Considering the potential of wetlands to dampen temporal variability of water flow through the landscape, they are increasingly considered as possible nature-based solutions to mitigate risks of flooding and drought. In this study, we investigate flow variability by means of a flow dampening factor and use observation data from 1984 to 2013 for 82 Swedish catchments to statistically and comparatively analyze the large-scale effects on this factor of multiple wetlands and lakes in the landscape. The results show good correlation between large-scale flow dampening and relative area of lakes and floodplain wetlands within a catchment. An increase in relative area up to around 15% for lakes and 0.5% for floodplain wetlands lowers the temporal standard deviation of runoff (R) to around 10%-15% of that for precipitation (P), compared with a common flow-variability dampening of around 35% for catchments with lake-wetland area close to zero. Further increase in these relative areas, or in those of wetland types other than floodplain wetlands, has little or no flow dampening effect. The results indicate that the large-scale flow dampening effect of lakes and floodplain wetlands is mainly due to their water-storage capacity and less due to their possible effects on the partitioning of P between R and evapotranspiration. Overall, the results emphasize the importance of accounting for the problem scale and relative water-storage capacity of wetlands when considering their large-scale efficiency as possible nature-based solutions for large-scale flow-variability regulation in whole catchments.

  • 11.
    Thorslund, Josefin
    et al.
    Stockholm University, Faculty of Science, Department of Physical Geography.
    Cohen, Matthew J.
    Jawitz, James W.
    Destouni, Georgia
    Stockholm University, Faculty of Science, Department of Physical Geography.
    Creed, Irena F.
    Rains, Mark C.
    Badiou, Pascal
    Jarsjö, Jerker
    Stockholm University, Faculty of Science, Department of Physical Geography.
    Solute evidence for hydrological connectivity of geographically isolated wetlands2018In: Land Degradation and Development, ISSN 1085-3278, E-ISSN 1099-145X, Vol. 29, no 11, p. 3954-3962Article in journal (Refereed)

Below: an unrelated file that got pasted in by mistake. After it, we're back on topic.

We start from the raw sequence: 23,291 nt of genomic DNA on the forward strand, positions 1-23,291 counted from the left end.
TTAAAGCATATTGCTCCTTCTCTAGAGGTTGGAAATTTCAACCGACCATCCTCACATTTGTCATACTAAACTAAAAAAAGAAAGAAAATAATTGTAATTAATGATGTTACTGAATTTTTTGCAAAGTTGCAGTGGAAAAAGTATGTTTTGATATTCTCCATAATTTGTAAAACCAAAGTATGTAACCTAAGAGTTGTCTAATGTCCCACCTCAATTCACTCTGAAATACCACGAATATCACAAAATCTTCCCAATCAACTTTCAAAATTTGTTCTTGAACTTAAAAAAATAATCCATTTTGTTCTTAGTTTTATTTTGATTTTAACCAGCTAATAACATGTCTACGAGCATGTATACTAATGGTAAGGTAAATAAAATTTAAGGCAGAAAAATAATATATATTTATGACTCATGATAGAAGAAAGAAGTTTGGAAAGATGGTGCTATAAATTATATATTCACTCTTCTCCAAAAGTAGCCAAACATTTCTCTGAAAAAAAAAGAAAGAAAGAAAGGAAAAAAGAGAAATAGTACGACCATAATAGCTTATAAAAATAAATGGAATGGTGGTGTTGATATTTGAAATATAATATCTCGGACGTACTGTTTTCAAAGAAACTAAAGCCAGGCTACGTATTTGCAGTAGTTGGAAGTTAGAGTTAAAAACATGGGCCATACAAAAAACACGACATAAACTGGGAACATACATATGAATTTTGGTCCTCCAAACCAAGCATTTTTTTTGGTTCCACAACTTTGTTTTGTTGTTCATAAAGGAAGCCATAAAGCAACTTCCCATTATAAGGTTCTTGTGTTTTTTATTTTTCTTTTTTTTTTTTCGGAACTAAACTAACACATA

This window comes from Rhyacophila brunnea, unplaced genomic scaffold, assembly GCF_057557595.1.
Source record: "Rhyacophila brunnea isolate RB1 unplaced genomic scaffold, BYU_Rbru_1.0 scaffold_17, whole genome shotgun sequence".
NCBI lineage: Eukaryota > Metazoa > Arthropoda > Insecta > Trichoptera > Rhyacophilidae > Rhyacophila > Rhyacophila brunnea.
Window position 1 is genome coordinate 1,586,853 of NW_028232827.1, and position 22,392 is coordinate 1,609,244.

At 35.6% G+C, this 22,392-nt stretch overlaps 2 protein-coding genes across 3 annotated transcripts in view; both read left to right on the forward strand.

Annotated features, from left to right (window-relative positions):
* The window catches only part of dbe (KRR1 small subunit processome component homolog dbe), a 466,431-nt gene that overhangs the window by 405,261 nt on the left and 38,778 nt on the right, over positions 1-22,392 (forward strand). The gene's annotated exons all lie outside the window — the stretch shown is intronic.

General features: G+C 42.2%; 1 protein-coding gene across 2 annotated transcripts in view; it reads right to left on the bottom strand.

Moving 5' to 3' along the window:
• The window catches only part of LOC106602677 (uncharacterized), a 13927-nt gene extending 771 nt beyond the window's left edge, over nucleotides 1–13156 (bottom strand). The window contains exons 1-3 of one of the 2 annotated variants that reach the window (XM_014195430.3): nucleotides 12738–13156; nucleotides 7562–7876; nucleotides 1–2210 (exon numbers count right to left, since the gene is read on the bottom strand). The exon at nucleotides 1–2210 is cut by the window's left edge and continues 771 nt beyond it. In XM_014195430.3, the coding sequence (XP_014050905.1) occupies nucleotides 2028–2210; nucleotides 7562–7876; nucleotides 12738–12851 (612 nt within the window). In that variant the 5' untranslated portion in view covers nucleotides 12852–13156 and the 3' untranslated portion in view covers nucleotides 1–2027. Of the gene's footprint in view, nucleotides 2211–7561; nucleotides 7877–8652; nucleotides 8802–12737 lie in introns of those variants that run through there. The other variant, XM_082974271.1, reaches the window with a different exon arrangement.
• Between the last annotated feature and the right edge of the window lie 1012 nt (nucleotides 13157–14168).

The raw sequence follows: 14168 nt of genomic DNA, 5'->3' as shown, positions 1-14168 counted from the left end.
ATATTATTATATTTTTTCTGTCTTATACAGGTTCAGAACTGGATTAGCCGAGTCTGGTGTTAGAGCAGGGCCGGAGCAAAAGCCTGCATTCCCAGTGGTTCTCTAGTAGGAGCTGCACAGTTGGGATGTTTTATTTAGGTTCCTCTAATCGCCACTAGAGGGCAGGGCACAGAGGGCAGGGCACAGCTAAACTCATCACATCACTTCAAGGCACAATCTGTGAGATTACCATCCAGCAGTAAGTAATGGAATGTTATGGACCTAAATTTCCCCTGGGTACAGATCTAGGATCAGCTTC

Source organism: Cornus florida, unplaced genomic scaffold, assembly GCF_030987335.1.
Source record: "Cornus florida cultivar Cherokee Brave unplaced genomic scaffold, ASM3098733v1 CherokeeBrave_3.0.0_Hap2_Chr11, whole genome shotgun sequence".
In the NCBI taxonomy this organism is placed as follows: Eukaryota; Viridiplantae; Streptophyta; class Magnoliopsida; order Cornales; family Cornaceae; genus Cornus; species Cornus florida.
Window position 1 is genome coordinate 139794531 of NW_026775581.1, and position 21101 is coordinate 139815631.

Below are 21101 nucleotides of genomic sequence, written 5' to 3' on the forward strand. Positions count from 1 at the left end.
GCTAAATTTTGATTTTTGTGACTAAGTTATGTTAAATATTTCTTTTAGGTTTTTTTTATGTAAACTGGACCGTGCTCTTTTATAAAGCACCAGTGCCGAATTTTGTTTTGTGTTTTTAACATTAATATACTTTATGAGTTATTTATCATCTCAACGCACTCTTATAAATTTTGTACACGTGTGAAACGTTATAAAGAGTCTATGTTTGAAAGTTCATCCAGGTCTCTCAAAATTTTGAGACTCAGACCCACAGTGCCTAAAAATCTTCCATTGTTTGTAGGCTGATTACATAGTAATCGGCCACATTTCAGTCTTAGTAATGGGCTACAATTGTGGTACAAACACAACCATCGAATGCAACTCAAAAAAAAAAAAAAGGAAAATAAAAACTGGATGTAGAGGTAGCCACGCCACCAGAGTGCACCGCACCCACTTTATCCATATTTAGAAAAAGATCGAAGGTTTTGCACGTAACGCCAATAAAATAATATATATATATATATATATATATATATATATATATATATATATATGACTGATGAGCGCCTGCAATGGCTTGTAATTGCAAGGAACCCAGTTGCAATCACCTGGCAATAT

Abstract [en]

    Hydrological connectivity describes the water-mediated transfer of mass, energy, and organisms between landscape elements and is the foundation for understanding how individual elements such as wetlands and streams integrate to support ecosystem services and nature-based solutions in the landscape. Hydrological connectivity of geographically isolated wetlands (GIWs)-that is, wetlands without persistent surface water connections-is particularly poorly understood. To better understand GIW hydrological connectivity, we use a novel chloride mass-balance approach to quantify the local runoff generation (defined as precipitation minus evapotranspiration, assuming negligible long-term water storage) for 260 GIW subcatchments across North America. To evaluate hydrological connectivity, we compare the estimated local runoff from GIW subcatchments with the catchment-average runoff. These comparisons provide three novel insights regarding the magnitude and variability of GIW hydrological connectivity. First, across 10 study regions, GIW subcatchments generate runoff at 120% of the mean catchment rate, implying they are well-connected elements of the larger hydrologic landscape. Second, there is substantial heterogeneity in runoff generation among GIW subcatchments, which may enable support for a wide array of ecosystem functions and services. Finally, observed heterogeneity in runoff generation was largely uncorrelated to simple linear geographic predictors, indicating that GIW landscape position cannot reliably predict hydrological connectivity. In stark contrast to a priori legal assumptions that GIWs exhibit low or no hydrological connectivity, our results suggest that GIW subcatchments are active landscape features in runoff generation.